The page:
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Review: The Last Kingdom 03: Lords of the North

Rating: 4 out of 5.

The third instalment in Bernard Cornwell’s King Alfred series, following on from the outstanding previous novels The Last Kingdom and The Pale Horseman, both of which were top ten bestsellers. The year is 878 and Wessex is free from the Vikings. Uhtred, the dispossessed son of a Northumbrian lord, helped Alfred win that victory, but now he is disgusted by Alfred’s lack of generosity and repelled by the king’s insistent piety. He flees Wessex, going back north to seek revenge for the killing of his foster father and to rescue his stepsister, captured in the same raid. He needs to find his old enemy, Kjartan, a renegade Danish lord who lurks in the formidable stronghold of Dunholm. Uhtred arrives in the north to discover rebellion, chaos and fear. His only ally is Hild, a West Saxon nun fleeing her calling, and his best hope is his sword, with which he has made a formidable reputation as a warrior. He will need the assistance of other warriors if he is to attack Dunholm and he finds Guthred, a slave who believes he is a king. He takes him across the Pennines to where a desperate alliance of fanatical Christians and beleaguered Danes form a new army to confront the terrible Viking lords who rule Northumbria. ‘The Lords of the North’ is a powerful story of betrayal, romance and struggle, set in an England of turmoil, upheaval and glory. Uhtred, a Northumbrian raised as a Viking, a man without lands, a warrior without a country, has become a splendid heroic figure.

Goodreads, Synopsis


Lords of the North is the third book in the series and is where season 2 of the show kicks off. For those familiar with the show there is more similarity between the show and this book than with the previous two books. Again, the book is more detailed, and the characters are as Cornwell intended them and not change to fit the narrative of the show.  

The story begins after the Danes have been defeated (a battle considerably different in the book than the show) and with Uhtred frustrated by Alfred’s lack of generosity and acknowledgement for his achievements. Uhtred goes north, towards both Bebbanburg and Kjartan, who is in Dunholm. He travels with Hild and they have a different type of relationship than in the TV show, which changes the dynamic.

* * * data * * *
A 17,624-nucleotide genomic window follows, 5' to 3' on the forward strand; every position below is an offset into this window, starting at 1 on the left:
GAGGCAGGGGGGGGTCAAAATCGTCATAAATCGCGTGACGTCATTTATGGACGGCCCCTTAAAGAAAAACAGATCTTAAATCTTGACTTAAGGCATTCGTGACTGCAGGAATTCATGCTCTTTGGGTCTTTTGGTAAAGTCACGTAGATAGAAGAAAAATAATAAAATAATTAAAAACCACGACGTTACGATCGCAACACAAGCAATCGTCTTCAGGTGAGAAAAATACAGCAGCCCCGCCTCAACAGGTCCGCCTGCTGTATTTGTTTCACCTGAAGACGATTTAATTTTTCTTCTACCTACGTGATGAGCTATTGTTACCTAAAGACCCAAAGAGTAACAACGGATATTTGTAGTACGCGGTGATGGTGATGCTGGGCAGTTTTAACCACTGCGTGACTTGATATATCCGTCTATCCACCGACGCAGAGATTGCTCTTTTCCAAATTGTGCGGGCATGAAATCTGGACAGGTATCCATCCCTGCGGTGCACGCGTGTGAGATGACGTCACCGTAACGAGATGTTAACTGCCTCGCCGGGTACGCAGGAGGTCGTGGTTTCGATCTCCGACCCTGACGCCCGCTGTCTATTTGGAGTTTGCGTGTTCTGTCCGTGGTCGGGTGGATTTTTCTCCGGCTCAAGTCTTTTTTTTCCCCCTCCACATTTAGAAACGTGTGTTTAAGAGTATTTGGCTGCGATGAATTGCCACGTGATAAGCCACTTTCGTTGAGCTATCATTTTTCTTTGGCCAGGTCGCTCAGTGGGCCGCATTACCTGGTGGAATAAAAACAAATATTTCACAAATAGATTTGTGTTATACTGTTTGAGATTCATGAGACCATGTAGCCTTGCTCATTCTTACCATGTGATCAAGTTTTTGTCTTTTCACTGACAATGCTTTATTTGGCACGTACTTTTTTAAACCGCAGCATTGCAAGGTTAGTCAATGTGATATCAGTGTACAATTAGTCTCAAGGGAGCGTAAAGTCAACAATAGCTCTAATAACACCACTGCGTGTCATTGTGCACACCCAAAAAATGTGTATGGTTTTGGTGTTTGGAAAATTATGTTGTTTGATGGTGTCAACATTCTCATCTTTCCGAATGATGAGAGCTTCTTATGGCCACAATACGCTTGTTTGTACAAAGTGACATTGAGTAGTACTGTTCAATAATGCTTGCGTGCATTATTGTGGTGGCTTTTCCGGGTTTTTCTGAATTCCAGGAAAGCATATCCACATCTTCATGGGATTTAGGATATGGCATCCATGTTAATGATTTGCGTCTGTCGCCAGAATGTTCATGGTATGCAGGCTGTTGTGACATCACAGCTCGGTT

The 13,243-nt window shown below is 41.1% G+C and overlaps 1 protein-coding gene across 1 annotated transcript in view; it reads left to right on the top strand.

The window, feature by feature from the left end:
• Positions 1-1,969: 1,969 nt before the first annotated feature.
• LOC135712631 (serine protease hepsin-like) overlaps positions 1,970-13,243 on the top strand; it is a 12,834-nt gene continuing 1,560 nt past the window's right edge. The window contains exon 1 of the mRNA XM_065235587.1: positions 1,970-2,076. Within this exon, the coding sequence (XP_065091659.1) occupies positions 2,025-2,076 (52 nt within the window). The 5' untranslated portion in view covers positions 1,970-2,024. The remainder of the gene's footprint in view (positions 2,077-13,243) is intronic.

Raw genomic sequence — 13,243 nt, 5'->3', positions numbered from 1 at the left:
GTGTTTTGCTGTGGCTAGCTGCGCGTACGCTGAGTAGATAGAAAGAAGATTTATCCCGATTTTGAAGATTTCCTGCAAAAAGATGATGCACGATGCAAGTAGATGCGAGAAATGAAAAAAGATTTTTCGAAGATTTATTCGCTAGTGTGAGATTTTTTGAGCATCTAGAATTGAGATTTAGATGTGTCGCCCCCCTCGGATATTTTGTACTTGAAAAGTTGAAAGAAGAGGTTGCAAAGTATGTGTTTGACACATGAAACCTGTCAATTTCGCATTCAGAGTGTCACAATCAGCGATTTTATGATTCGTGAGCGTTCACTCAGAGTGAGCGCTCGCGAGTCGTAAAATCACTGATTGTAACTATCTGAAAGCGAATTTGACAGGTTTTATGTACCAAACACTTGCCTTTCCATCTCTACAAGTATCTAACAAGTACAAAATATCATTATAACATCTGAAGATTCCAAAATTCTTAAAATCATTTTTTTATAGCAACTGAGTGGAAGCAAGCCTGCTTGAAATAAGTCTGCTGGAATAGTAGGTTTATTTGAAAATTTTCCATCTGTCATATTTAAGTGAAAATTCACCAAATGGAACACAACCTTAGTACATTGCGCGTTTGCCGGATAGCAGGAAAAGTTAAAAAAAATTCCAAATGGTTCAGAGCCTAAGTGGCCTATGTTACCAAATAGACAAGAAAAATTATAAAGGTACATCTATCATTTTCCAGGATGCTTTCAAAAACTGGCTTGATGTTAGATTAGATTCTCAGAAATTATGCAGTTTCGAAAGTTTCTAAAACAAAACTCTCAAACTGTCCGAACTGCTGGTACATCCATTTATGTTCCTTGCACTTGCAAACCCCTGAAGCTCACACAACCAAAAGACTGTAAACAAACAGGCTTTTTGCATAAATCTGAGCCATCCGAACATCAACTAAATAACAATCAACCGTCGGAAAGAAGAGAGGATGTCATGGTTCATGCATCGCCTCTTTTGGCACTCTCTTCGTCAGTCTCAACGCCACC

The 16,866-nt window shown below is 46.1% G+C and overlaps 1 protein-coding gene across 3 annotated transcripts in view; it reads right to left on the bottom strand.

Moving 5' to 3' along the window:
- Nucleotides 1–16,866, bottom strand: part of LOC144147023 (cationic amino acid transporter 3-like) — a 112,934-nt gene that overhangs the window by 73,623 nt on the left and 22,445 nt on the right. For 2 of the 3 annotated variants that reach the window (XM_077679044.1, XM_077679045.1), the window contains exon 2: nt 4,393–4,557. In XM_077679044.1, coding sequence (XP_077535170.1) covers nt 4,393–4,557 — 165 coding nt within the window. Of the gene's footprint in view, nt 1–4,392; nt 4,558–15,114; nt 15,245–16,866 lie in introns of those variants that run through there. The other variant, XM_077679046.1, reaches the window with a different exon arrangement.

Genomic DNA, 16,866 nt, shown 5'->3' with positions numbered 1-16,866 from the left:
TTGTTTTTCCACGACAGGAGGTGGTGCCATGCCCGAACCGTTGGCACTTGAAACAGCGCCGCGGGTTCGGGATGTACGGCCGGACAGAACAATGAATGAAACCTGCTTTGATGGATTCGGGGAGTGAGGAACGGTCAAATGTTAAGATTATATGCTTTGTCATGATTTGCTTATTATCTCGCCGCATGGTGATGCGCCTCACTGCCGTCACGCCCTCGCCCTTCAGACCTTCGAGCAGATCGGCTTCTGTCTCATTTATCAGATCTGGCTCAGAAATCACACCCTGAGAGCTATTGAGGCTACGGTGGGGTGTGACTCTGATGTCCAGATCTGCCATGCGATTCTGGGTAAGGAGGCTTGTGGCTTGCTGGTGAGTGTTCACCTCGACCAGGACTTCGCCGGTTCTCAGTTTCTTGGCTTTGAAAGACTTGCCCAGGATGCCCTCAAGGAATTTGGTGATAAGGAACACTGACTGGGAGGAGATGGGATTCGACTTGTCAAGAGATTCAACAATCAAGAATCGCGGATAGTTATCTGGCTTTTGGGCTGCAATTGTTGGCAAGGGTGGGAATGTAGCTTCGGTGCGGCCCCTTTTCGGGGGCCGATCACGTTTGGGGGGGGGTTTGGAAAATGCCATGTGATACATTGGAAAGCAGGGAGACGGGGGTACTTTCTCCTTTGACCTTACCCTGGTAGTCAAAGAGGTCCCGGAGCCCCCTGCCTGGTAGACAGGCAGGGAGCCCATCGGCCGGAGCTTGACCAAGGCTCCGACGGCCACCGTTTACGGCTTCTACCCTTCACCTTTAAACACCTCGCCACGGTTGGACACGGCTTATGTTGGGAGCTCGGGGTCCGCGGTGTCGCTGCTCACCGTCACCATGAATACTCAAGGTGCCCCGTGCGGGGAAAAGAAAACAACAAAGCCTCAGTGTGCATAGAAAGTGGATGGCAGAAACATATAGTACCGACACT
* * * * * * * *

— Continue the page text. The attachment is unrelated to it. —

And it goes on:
Along his journey, Uhtred knows he will need an army, and after he rescues Guthred, who is then proclaimed king in the region… Uhtred has access to an army, though betrayal and broken promises are again rife. An aspect very different in the show compared to the book is the strength of the ‘Lords of the North’ and the dynamic. In the show Uhtred’s uncle is portrayed as weak and at the behest of the Danes, however, in the book he is painted a somebody of strength with Bennanburg being impenetrable. Furthermore, Ivar’s son, Ivar Ivarsson, is a lord of strength in the region, alongside Kjartan who completes the trinity of powerful lords. This adds another layer of intrigue that the show doesn’t have.  

Without giving away events that happen in the book, again the role of various characters is different, as are the reasons for some actions, such as Alfred’s reason to rescue Uhtred at a certain point.  

This is another fine instalment and highly recommended. In my review of book 2 I mentioned I may decide not to read all 12 books because the TV show is only up to book 8, and I’ve decided I will only read to book 8. The reason being that the books have far more detail, therefore, if I watch future seasons of the show having already read the books, I think the shows will be a let-down. Therefore, I plan to watch the future shows before reading beyond book 8.